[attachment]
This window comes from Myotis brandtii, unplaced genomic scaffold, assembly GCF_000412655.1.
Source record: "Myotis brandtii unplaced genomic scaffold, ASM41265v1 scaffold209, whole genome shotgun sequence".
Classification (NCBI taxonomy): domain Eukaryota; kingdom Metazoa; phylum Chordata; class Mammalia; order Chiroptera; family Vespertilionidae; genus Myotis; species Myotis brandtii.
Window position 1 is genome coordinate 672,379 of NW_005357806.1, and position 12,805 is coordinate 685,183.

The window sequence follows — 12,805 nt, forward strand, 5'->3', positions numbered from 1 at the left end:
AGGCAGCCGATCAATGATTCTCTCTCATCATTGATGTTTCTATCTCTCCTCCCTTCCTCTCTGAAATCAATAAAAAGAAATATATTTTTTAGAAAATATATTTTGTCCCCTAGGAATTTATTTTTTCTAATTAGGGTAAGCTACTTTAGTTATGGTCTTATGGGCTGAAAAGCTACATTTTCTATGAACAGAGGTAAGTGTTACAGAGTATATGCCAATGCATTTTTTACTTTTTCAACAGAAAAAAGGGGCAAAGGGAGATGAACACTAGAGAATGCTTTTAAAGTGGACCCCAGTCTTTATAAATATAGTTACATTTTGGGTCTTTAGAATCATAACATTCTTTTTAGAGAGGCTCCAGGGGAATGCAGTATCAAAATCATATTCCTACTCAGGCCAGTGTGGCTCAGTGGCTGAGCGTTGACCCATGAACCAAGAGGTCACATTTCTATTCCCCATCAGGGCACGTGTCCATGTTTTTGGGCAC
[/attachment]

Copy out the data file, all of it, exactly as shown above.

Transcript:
This window comes from Myotis brandtii, unplaced genomic scaffold, assembly GCF_000412655.1.
Source record: "Myotis brandtii unplaced genomic scaffold, ASM41265v1 scaffold209, whole genome shotgun sequence".
Classification (NCBI taxonomy): domain Eukaryota; kingdom Metazoa; phylum Chordata; class Mammalia; order Chiroptera; family Vespertilionidae; genus Myotis; species Myotis brandtii.
Window position 1 is genome coordinate 672,379 of NW_005357806.1, and position 12,805 is coordinate 685,183.

The window sequence follows — 12,805 nt, forward strand, 5'->3', positions numbered from 1 at the left end:
AGGCAGCCGATCAATGATTCTCTCTCATCATTGATGTTTCTATCTCTCCTCCCTTCCTCTCTGAAATCAATAAAAAGAAATATATTTTTTAGAAAATATATTTTGTCCCCTAGGAATTTATTTTTTCTAATTAGGGTAAGCTACTTTAGTTATGGTCTTATGGGCTGAAAAGCTACATTTTCTATGAACAGAGGTAAGTGTTACAGAGTATATGCCAATGCATTTTTTACTTTTTCAACAGAAAAAAGGGGCAAAGGGAGATGAACACTAGAGAATGCTTTTAAAGTGGACCCCAGTCTTTATAAATATAGTTACATTTTGGGTCTTTAGAATCATAACATTCTTTTTAGAGAGGCTCCAGGGGAATGCAGTATCAAAATCATATTCCTACTCAGGCCAGTGTGGCTCAGTGGCTGAGCGTTGACCCATGAACCAAGAGGTCACATTTCTATTCCCCATCAGGGCACGTGTCCATGTTTTTGGGCAC